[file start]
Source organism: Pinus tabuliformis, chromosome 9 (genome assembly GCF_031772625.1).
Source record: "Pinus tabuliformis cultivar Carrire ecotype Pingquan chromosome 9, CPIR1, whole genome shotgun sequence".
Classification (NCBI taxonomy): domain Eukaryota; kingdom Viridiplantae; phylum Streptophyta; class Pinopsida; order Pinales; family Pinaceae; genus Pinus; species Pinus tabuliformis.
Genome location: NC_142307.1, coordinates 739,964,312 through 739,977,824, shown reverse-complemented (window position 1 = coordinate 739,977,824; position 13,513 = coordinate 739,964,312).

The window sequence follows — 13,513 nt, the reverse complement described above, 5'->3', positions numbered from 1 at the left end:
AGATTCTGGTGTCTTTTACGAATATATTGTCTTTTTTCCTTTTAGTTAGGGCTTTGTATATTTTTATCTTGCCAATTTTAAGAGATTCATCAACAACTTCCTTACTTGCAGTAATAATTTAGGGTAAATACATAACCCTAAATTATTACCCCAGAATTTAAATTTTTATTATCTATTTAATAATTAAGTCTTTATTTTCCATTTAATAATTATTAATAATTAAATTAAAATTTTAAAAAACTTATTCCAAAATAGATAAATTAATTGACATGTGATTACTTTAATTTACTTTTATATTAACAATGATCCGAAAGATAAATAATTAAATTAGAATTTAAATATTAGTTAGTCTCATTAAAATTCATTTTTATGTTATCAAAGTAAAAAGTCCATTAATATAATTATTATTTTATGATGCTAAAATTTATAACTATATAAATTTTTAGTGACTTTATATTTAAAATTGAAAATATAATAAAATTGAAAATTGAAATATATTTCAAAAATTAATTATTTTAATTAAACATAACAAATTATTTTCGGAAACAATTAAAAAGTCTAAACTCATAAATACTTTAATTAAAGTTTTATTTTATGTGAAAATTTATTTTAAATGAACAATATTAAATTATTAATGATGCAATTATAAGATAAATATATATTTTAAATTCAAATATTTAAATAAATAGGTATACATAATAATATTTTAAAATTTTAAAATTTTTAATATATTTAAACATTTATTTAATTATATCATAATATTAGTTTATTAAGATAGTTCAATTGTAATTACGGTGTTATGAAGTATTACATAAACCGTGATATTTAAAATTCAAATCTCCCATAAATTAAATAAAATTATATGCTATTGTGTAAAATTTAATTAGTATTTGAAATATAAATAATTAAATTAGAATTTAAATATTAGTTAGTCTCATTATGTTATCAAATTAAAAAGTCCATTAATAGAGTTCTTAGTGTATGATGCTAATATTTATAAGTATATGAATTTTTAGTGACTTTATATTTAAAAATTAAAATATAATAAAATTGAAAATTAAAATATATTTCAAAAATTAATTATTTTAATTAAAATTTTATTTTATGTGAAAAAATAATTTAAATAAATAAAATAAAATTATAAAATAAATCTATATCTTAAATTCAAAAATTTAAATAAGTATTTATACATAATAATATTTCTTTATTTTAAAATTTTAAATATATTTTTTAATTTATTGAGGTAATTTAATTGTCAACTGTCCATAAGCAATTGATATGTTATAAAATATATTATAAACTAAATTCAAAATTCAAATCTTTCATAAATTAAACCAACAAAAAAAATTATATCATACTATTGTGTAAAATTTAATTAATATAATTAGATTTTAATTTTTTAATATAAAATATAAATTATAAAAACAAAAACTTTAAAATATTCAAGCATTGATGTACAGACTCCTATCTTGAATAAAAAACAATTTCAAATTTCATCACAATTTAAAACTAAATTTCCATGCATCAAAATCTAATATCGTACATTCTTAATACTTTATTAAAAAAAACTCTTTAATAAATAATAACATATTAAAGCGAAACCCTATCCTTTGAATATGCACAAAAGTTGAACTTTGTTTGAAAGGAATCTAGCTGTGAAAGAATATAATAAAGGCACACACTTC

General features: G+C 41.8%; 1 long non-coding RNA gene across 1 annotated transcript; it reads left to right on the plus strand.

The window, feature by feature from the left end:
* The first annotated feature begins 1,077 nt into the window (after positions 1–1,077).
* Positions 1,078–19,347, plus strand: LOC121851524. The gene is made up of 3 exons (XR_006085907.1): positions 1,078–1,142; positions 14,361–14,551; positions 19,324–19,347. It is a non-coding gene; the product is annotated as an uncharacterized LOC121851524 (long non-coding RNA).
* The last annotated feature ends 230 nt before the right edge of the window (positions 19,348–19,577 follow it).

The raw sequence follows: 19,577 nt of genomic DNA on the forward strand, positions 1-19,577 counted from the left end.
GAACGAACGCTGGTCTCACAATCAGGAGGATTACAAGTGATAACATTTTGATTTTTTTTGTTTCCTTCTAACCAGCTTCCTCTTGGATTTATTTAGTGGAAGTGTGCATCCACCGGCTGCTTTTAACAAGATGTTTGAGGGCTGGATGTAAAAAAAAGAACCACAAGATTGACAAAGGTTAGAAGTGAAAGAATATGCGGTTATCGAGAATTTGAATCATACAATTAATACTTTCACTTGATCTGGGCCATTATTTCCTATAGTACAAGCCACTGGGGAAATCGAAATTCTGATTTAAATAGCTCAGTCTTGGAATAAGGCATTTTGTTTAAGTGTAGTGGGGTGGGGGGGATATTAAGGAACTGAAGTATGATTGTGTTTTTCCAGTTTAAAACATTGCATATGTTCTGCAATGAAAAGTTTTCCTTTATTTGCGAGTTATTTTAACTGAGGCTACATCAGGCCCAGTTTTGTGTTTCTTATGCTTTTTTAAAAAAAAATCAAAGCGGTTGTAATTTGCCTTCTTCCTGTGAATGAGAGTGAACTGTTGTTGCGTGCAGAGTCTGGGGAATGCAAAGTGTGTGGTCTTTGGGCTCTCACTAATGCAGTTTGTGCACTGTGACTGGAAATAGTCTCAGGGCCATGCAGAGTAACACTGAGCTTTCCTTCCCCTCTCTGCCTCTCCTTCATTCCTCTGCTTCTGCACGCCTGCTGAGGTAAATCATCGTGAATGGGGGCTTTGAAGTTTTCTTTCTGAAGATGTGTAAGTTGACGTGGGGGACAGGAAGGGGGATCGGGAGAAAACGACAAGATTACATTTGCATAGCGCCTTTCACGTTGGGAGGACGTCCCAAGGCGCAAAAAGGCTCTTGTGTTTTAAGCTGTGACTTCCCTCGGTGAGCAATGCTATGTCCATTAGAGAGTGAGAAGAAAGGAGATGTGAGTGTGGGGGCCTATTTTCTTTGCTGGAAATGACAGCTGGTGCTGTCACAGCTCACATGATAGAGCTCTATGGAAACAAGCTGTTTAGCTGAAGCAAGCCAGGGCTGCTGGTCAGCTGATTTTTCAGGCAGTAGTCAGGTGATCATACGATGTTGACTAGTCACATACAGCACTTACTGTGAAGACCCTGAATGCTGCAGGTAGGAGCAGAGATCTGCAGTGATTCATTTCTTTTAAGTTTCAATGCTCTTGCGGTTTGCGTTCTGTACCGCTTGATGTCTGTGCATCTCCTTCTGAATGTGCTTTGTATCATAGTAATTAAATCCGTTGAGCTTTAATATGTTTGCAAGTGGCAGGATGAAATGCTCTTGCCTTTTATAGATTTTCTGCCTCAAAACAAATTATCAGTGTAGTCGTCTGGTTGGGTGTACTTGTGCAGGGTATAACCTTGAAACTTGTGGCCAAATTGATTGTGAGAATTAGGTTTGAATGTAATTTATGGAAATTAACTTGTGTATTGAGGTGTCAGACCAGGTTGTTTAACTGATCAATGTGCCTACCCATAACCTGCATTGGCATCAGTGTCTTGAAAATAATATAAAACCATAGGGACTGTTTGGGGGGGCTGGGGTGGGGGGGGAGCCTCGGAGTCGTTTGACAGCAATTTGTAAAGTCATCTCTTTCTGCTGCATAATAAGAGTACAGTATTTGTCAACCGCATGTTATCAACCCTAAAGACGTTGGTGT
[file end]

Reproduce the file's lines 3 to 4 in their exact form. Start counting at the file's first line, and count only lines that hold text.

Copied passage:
Classification (NCBI taxonomy): domain Eukaryota; kingdom Viridiplantae; phylum Streptophyta; class Pinopsida; order Pinales; family Pinaceae; genus Pinus; species Pinus tabuliformis.
Genome location: NC_142307.1, coordinates 739,964,312 through 739,977,824, shown reverse-complemented (window position 1 = coordinate 739,977,824; position 13,513 = coordinate 739,964,312).